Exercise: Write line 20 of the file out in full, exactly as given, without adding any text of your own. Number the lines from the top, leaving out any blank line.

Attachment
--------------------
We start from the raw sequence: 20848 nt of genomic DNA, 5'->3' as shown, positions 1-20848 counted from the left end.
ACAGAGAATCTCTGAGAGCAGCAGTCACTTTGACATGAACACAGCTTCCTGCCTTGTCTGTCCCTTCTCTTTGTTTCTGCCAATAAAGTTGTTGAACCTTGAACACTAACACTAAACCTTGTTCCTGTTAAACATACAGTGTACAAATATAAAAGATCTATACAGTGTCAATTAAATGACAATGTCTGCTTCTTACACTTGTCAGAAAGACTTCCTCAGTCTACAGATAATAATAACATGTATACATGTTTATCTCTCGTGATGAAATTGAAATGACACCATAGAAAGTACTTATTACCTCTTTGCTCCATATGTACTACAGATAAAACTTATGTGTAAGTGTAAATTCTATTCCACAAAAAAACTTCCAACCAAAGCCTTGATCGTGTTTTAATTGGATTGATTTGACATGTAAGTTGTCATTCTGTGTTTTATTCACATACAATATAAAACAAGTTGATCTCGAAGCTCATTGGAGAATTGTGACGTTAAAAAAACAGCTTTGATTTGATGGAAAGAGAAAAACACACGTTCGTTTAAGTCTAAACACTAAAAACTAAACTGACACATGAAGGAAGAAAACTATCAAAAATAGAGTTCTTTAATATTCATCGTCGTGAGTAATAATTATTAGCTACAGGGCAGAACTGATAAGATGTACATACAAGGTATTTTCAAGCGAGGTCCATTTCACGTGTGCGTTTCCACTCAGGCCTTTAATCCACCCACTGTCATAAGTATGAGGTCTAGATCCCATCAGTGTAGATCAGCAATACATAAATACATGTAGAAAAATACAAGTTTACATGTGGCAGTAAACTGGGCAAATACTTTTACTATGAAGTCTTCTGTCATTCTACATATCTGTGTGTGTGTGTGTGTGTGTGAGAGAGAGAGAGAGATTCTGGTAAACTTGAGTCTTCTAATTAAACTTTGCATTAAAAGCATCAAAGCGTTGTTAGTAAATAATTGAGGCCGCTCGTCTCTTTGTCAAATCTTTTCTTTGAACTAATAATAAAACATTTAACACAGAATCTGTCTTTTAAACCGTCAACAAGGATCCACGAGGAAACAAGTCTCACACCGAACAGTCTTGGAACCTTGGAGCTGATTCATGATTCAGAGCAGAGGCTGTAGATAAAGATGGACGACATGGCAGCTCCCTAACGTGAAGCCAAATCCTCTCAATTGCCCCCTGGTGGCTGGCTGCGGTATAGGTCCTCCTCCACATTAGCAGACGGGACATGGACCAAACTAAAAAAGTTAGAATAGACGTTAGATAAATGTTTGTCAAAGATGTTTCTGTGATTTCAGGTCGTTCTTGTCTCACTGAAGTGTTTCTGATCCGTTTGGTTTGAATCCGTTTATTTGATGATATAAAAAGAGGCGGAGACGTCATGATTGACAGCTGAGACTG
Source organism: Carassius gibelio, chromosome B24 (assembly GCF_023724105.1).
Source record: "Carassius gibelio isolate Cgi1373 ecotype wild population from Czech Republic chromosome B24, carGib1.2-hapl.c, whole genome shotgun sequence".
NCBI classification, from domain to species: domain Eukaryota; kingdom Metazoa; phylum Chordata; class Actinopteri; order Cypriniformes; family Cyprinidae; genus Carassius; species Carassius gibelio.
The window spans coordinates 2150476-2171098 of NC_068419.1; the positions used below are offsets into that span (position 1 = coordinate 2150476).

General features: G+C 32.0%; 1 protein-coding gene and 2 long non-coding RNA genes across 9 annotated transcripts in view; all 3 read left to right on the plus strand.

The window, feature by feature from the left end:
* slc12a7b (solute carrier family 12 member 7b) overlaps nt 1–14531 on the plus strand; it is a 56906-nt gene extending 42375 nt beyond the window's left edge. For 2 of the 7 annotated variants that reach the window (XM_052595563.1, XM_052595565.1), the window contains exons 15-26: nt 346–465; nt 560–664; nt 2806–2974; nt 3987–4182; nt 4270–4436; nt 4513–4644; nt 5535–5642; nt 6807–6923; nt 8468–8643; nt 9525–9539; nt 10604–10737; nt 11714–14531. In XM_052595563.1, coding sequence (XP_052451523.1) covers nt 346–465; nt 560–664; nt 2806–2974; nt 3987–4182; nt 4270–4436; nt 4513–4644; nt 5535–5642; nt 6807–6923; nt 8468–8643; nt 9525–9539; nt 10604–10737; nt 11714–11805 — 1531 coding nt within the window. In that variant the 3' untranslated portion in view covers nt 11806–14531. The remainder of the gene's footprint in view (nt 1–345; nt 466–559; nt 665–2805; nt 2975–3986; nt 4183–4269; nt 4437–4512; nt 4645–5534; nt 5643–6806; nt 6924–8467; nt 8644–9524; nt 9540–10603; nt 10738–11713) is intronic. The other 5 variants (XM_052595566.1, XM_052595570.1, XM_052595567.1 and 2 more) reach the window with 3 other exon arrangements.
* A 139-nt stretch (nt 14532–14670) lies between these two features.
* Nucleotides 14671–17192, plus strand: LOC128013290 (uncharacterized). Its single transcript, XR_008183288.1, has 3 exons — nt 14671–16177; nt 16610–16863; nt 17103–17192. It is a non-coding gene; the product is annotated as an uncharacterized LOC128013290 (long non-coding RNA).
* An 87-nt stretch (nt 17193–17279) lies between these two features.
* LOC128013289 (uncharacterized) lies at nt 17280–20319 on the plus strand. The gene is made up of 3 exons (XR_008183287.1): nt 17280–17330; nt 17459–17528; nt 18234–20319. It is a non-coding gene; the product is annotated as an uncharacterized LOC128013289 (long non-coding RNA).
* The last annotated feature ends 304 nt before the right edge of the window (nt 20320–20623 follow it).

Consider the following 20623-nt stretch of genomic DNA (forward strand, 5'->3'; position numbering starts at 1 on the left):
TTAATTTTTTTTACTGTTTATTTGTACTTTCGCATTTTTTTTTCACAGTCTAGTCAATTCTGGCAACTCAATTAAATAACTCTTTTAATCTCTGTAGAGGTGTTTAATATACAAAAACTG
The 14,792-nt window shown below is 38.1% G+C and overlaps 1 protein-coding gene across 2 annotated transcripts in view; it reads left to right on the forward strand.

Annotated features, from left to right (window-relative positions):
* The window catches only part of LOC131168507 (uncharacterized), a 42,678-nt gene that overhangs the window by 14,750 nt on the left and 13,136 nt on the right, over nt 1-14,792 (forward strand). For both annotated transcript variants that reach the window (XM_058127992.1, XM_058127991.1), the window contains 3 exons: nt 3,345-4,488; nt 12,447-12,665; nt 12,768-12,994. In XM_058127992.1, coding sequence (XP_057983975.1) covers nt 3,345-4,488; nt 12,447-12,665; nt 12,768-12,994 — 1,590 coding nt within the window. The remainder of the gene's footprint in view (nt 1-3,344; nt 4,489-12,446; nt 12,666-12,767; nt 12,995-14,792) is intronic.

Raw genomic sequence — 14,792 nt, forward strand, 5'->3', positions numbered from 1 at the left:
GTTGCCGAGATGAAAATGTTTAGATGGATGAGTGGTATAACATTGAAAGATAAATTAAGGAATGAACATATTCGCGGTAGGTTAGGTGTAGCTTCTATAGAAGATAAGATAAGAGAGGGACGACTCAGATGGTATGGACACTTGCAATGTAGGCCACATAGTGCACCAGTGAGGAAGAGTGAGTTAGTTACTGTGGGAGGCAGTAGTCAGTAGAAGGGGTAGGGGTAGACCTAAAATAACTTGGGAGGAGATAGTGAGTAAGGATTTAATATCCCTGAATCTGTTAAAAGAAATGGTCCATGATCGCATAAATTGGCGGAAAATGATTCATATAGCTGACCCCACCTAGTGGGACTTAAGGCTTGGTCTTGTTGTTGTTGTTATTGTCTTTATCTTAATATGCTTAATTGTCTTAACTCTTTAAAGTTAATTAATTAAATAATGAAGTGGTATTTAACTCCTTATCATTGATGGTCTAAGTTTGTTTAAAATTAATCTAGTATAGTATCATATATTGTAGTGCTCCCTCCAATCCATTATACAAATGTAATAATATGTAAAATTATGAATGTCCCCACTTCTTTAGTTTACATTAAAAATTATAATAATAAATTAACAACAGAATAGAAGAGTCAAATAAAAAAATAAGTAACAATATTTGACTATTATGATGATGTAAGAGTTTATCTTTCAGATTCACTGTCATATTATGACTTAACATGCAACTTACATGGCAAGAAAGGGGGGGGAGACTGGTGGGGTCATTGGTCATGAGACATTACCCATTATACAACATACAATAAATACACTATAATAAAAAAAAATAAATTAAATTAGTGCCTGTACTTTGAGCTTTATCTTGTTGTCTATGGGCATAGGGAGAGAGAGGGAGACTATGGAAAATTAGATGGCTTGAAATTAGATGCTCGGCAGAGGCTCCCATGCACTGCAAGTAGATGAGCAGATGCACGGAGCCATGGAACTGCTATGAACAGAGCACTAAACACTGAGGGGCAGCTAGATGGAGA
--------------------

Raw genomic sequence — 14,792 nt, forward strand, 5'->3', positions numbered from 1 at the left: